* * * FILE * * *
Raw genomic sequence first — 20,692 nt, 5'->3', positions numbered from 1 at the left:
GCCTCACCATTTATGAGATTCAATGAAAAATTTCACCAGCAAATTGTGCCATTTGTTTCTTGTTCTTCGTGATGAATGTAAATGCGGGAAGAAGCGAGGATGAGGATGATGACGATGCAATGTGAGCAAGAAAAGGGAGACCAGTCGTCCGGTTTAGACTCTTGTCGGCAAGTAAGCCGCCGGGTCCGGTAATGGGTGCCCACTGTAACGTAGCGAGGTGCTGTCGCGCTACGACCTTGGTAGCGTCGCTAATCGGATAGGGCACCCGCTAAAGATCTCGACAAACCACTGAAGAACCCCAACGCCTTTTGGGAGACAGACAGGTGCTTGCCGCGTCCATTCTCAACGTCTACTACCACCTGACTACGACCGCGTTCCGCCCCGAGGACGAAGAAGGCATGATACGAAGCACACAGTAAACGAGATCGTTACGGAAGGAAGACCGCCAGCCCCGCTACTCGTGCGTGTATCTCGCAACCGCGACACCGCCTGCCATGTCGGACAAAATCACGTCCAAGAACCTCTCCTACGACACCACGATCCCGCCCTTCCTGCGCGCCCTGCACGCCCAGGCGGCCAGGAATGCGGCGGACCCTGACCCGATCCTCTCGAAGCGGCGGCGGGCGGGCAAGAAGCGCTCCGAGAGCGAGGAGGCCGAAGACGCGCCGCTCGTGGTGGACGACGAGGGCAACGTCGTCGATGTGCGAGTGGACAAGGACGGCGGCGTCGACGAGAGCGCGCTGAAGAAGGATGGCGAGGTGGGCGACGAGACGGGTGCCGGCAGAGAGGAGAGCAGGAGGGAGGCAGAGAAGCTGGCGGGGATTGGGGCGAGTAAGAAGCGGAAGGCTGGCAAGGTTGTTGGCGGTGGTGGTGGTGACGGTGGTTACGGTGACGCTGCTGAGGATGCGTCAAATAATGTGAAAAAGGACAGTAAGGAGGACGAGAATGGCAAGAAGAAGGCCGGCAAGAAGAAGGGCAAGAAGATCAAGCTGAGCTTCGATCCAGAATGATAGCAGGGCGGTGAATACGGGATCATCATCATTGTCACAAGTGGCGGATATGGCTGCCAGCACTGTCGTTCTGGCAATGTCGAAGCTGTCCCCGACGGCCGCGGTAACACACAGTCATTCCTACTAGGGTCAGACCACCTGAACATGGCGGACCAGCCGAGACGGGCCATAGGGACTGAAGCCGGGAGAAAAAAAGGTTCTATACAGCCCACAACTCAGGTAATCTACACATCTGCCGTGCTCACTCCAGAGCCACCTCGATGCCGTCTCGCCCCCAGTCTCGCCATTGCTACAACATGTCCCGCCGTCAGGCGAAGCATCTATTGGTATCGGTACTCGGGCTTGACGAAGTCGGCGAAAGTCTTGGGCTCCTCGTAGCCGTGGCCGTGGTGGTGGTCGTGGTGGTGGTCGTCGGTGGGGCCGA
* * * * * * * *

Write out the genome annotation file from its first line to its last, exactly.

Raw genomic sequence first — 20,692 nt, 5'->3', positions numbered from 1 at the left:
GCCTCACCATTTATGAGATTCAATGAAAAATTTCACCAGCAAATTGTGCCATTTGTTTCTTGTTCTTCGTGATGAATGTAAATGCGGGAAGAAGCGAGGATGAGGATGATGACGATGCAATGTGAGCAAGAAAAGGGAGACCAGTCGTCCGGTTTAGACTCTTGTCGGCAAGTAAGCCGCCGGGTCCGGTAATGGGTGCCCACTGTAACGTAGCGAGGTGCTGTCGCGCTACGACCTTGGTAGCGTCGCTAATCGGATAGGGCACCCGCTAAAGATCTCGACAAACCACTGAAGAACCCCAACGCCTTTTGGGAGACAGACAGGTGCTTGCCGCGTCCATTCTCAACGTCTACTACCACCTGACTACGACCGCGTTCCGCCCCGAGGACGAAGAAGGCATGATACGAAGCACACAGTAAACGAGATCGTTACGGAAGGAAGACCGCCAGCCCCGCTACTCGTGCGTGTATCTCGCAACCGCGACACCGCCTGCCATGTCGGACAAAATCACGTCCAAGAACCTCTCCTACGACACCACGATCCCGCCCTTCCTGCGCGCCCTGCACGCCCAGGCGGCCAGGAATGCGGCGGACCCTGACCCGATCCTCTCGAAGCGGCGGCGGGCGGGCAAGAAGCGCTCCGAGAGCGAGGAGGCCGAAGACGCGCCGCTCGTGGTGGACGACGAGGGCAACGTCGTCGATGTGCGAGTGGACAAGGACGGCGGCGTCGACGAGAGCGCGCTGAAGAAGGATGGCGAGGTGGGCGACGAGACGGGTGCCGGCAGAGAGGAGAGCAGGAGGGAGGCAGAGAAGCTGGCGGGGATTGGGGCGAGTAAGAAGCGGAAGGCTGGCAAGGTTGTTGGCGGTGGTGGTGGTGACGGTGGTTACGGTGACGCTGCTGAGGATGCGTCAAATAATGTGAAAAAGGACAGTAAGGAGGACGAGAATGGCAAGAAGAAGGCCGGCAAGAAGAAGGGCAAGAAGATCAAGCTGAGCTTCGATCCAGAATGATAGCAGGGCGGTGAATACGGGATCATCATCATTGTCACAAGTGGCGGATATGGCTGCCAGCACTGTCGTTCTGGCAATGTCGAAGCTGTCCCCGACGGCCGCGGTAACACACAGTCATTCCTACTAGGGTCAGACCACCTGAACATGGCGGACCAGCCGAGACGGGCCATAGGGACTGAAGCCGGGAGAAAAAAAGGTTCTATACAGCCCACAACTCAGGTAATCTACACATCTGCCGTGCTCACTCCAGAGCCACCTCGATGCCGTCTCGCCCCCAGTCTCGCCATTGCTACAACATGTCCCGCCGTCAGGCGAAGCATCTATTGGTATCGGTACTCGGGCTTGACGAAGTCGGCGAAAGTCTTGGGCTCCTCGTAGCCGTGGCCGTGGTGGTGGTCGTGGTGGTGGTCGTCGGTGGGGCCGA